SRAM Present's Groupsets That Finally Match The Industry Standard - And Quickly Rise Above It.
SRAM's Brand New 2013 True 22 Groupsets: Red and ForceUpgrading to 11-speeds (True 22) and using hydraulic brakes (disc and rim), all the while continuing to provide quality components in the rest of the departments, including AeroGlide and Yaw Technologies.
SRAM has released two new groupsets, the Red 22 and the Force 22.
Let's start with the
SRAM Red 22
It's nice to see SRAM moving two groupsets, Red and Force, to 11-speed. But why have they decided to call them True 22?
Continuing the Yaw Technology first introduced on their last Red groupset frees you from the need to trim the front mech when moving across the cassette to avoid chainrub.
It's also worth noting that the shifters, mechs, chainsette and cassette are not compatible with 10-speed components, although Red and Force 22 components can be used interchangeably.
So how are the components?
The shift levers are the same weight as the previous model (280g) and continue to use the proprietary
Double Tap system where shifting in both directions is controlled by a paddle that sits behind the brake lever.
The rear mech also has the same weight (145g) and look from the previous design, and all of the technology from before has been carried over including the AeroGlide Pulleys designed to dampen sound, and the ceramic pulley bearings. (You can run an 11-32 tooth sprocket with SRAM's WiFLi rear mech, but it will cost you an extra 21g)
While the front mech looks similar to before, it has been modified to work as part of the True 22 system. The cage rotates slightly when you move it across so that it stays inline with the chain. This eliminates the need to adjust the front mech when you move the chain across the cassette.
SRAM points out that this front merch isn't compatible with a 10-speed system.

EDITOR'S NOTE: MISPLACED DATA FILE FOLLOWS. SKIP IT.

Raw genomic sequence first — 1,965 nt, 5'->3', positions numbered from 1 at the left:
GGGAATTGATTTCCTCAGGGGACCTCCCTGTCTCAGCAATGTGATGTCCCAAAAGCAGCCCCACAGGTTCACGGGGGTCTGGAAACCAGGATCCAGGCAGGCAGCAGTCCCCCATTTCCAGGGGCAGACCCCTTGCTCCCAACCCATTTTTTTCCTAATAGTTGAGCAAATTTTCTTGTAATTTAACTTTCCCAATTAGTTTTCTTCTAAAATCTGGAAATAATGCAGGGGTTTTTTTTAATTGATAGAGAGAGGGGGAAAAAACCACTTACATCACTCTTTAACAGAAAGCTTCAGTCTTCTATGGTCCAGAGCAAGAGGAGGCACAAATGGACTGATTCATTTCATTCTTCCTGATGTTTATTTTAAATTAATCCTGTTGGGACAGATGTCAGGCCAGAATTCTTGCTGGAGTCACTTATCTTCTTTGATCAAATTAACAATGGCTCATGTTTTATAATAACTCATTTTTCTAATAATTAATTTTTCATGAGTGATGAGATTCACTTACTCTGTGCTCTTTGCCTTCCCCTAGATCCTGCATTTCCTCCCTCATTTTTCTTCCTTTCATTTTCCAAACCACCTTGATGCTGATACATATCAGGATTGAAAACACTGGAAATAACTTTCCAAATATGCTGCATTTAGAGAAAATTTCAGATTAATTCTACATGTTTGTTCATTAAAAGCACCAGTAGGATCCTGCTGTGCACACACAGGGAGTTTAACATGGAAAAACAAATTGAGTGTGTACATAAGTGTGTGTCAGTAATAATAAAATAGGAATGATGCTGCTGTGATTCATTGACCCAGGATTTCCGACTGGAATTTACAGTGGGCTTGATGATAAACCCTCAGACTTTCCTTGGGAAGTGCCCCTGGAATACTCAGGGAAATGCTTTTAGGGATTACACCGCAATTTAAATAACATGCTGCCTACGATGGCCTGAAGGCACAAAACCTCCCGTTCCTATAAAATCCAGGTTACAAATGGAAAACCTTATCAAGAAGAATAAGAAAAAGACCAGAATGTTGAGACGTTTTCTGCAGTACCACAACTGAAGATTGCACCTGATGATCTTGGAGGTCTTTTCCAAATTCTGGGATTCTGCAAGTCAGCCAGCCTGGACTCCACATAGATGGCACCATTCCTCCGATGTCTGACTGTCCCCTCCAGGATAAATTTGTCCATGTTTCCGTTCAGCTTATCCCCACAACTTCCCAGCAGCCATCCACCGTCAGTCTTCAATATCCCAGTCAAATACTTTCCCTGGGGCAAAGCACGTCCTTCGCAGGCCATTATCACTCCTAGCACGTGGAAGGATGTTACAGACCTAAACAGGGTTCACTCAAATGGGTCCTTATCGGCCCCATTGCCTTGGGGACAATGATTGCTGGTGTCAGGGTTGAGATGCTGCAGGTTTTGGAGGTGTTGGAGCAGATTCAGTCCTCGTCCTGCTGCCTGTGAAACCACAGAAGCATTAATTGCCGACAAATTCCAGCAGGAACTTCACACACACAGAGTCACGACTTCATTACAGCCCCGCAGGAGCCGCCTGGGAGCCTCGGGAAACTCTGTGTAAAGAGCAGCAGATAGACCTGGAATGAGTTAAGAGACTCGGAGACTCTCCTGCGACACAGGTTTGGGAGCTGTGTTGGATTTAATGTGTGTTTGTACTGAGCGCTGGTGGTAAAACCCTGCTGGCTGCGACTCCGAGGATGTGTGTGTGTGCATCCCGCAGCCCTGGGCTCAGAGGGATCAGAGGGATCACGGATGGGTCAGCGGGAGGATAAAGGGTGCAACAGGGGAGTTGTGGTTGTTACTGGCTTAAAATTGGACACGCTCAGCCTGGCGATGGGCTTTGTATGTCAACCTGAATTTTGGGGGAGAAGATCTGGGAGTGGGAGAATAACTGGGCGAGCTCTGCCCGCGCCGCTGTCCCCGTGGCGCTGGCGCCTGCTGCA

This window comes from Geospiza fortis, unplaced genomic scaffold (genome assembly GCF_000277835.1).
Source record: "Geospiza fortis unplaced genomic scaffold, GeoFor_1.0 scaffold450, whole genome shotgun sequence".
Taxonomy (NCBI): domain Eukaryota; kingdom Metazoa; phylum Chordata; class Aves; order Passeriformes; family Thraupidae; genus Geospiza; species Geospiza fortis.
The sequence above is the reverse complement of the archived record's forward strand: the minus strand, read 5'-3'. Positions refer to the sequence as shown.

The chainsets (available in 53/39-tooth, 50/34, 46/36 and 52/36 in GXP, PressFit, PF30, and BB30) offer the same key features of the existing Red chainset, including Exogram cranks with hollow carbon
arms and spider.
Caliper cable operated brakes haven't been redesigned, but are still fantastic. Aerolink arms provide impressive power and there is enough clearance for use with wider wheels.
Moving on to the
SRAM Force 22
We only really need mention that the front derailleur uses Yaw Technology modified to work with an 11-speed system. The mech is compatible with both clamp (31.8mm and 34.9mm) and braze-on designs. Comes with the chain spotter also to stop you from overshifting inwards and damaging your frame. Considerably ligher than last year's the Force front merch weighs in at just 79g.
The rear derailleur also comes in two versions, short cage, and medium length compatible with WiFLi cassettes.
Hydraulic Brakes on a Road Bike...?
As has been speculated widely over recent months, SRAM is introducing hydraulic braking as an option with these new groupsets - both disc brakes and rim brakes. They're also offering these braking options to users of 10-speed systems.
SRAM has loads of experience in hydraulic braking through their Avid brand, but rather than adapting current mountain bike braking system to the road market, they have completely redesigned things completely with road-specific calipers and piston ratios.
The HRR (Hydraulic Road Rim) brakes can be fitted to standard road frames and forks in the place of
The HRD (Hydraulic Road Disc) brakes require a disc-specific frame and forks and hubs that will take the rotor. The HRD system provides more braking power than the HRR system, and it's far less affected by wet weather. Plus with the brakes working on a steel rotor rather than on the carbon or aluminum rim, no heat is transferred to the tire or the tube.
The new SRAM Red components, including hydraulic brakes, should be available mid to late July. The S-Series 10-speed hydraulic brakes will be available at the same time.
The new SRAM Force components will be shipped about a month later.